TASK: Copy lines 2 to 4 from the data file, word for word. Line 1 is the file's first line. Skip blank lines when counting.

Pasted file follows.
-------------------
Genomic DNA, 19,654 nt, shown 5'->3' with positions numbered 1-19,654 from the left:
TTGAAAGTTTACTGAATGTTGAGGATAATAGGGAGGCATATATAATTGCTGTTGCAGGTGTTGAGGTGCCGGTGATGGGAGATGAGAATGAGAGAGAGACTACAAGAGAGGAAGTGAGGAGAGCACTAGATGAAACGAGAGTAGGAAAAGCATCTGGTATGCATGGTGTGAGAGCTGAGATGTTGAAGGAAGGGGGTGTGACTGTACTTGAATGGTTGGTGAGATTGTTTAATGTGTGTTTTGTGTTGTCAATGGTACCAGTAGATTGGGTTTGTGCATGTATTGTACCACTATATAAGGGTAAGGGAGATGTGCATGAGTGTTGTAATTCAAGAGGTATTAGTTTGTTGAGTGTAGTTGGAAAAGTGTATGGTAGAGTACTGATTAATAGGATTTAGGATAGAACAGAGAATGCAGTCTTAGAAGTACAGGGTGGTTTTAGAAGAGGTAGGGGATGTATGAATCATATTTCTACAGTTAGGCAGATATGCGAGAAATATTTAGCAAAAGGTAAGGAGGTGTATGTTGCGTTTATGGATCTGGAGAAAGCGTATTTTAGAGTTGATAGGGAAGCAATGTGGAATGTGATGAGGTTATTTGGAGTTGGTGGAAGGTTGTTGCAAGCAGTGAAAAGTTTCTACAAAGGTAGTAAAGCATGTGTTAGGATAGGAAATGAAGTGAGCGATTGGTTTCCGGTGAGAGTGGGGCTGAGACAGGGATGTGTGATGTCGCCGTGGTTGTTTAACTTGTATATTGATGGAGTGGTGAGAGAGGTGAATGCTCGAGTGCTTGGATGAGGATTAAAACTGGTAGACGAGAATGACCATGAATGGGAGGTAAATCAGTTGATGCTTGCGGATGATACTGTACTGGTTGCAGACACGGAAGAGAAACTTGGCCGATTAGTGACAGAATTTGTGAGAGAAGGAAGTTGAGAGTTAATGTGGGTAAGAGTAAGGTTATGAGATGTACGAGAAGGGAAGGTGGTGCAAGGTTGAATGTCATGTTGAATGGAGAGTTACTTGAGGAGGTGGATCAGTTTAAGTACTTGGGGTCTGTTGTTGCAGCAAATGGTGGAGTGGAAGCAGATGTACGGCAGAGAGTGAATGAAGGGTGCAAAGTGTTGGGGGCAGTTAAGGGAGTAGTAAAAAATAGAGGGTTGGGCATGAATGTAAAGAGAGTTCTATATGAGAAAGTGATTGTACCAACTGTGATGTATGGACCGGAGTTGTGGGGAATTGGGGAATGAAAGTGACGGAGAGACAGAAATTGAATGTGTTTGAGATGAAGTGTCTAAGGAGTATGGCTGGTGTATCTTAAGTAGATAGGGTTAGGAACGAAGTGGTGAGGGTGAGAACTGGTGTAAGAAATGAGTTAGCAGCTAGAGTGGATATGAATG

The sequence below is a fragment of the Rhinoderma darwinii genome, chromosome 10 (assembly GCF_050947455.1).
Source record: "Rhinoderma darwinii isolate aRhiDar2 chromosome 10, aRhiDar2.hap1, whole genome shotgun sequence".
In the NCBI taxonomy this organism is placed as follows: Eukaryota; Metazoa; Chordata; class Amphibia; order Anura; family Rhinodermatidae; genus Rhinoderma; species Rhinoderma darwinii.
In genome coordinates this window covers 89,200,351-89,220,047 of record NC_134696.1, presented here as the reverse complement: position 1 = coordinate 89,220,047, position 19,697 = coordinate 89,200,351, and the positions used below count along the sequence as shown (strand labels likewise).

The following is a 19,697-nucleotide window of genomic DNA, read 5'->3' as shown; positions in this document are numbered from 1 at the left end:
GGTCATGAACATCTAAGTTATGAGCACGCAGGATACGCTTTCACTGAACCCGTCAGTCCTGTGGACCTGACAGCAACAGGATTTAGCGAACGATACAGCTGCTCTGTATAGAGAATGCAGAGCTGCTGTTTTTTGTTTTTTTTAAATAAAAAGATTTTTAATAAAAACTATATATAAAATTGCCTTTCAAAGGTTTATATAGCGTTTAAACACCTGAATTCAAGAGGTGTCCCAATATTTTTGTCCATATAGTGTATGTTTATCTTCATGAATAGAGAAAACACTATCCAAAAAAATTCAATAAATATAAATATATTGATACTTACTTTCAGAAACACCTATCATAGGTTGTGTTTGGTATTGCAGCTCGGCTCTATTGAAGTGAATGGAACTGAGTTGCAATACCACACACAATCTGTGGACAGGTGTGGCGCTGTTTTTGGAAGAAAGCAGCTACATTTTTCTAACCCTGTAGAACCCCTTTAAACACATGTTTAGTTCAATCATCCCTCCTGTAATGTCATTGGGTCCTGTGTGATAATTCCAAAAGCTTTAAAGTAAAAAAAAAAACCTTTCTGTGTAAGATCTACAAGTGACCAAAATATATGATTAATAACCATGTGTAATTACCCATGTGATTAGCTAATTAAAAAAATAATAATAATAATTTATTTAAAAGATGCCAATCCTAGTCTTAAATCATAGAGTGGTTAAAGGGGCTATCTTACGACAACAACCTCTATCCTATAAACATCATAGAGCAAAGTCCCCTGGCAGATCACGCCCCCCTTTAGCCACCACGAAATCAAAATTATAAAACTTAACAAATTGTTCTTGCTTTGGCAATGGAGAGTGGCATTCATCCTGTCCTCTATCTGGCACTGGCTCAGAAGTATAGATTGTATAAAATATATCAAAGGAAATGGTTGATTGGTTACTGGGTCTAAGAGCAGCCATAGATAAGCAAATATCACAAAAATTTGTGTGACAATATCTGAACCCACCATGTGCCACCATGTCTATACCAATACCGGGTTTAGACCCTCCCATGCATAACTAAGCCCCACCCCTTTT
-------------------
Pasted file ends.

TTGAAAGTTTACTGAATGTTGAGGATAATAGGGAGGCATATATAATTGCTGTTGCAGGTGTTGAGGTGCCGGTGATGGGAGATGAGAATGAGAGAGAGACTACAAGAGAGGAAGTGAGGAGAGCACTAGATGAAACGAGAGTAGGAAAAGCATCTGGTATGCATGGTGTGAGAGCTGAGATGTTGAAGGAAGGGGGTGTGACTGTACTTGAATGGTTGGTGAGATTGTTTAATGTGTGTTTTGTGTTGTCAATGGTACCAGTAGATTGGGTTTGTGCATGTATTGTACCACTATATAAGGGTAAGGGAGATGTGCATGAGTGTTGTAATTCAAGAGGTATTAGTTTGTTGAGTGTAGTTGGAAAAGTGTATGGTAGAGTACTGATTAATAGGATTTAGGATAGAACAGAGAATGCAGTCTTAGAAGTACAGGGTGGTTTTAGAAGAGGTAGGGGATGTATGAATCATATTTCTACAGTTAGGCAGATATGCGAGAAATATTTAGCAAAAGGTAAGGAGGTGTATGTTGCGTTTATGGATCTGGAGAAAGCGTATTTTAGAGTTGATAGGGAAGCAATGTGGAATGTGATGAGGTTATTTGGAGTTGGTGGAAGGTTGTTGCAAGCAGTGAAAAGTTTCTACAAAGGTAGTAAAGCATGTGTTAGGATAGGAAATGAAGTGAGCGATTGGTTTCCGGTGAGAGTGGGGCTGAGACAGGGATGTGTGATGTCGCCGTGGTTGTTTAACTTGTATATTGATGGAGTGGTGAGAGAGGTGAATGCTCGAGTGCTTGGATGAGGATTAAAACTGGTAGACGAGAATGACCATGAATGGGAGGTAAATCAGTTGATGCTTGCGGATGATACTGTACTGGTTGCAGACACGGAAGAGAAACTTGGCCGATTAGTGACAGAATTTGTGAGAGAAGGAAGTTGAGAGTTAATGTGGGTAAGAGTAAGGTTATGAGATGTACGAGAAGGGAAGGTGGTGCAAGGTTGAATGTCATGTTGAATGGAGAGTTACTTGAGGAGGTGGATCAGTTTAAGTACTTGGGGTCTGTTGTTGCAGCAAATGGTGGAGTGGAAGCAGATGTACGGCAGAGAGTGAATGAAGGGTGCAAAGTGTTGGGGGCAGTTAAGGGAGTAGTAAAAAATAGAGGGTTGGGCATGAATGTAAAGAGAGTTCTATATGAGAAAGTGATTGTACCAACTGTGATGTATGGACCGGAGTTGTGGGGAATTGGGGAATGAAAGTGACGGAGAGACAGAAATTGAATGTGTTTGAGATGAAGTGTCTAAGGAGTATGGCTGGTGTATCTTAAGTAGATAGGGTTAGGAACGAAGTGGTGAGGGTGAGAACTGGTGTAAGAAATGAGTTAGCAGCTAGAGTGGATATGAATG

The sequence below is a fragment of the Rhinoderma darwinii genome, chromosome 10 (assembly GCF_050947455.1).
Source record: "Rhinoderma darwinii isolate aRhiDar2 chromosome 10, aRhiDar2.hap1, whole genome shotgun sequence".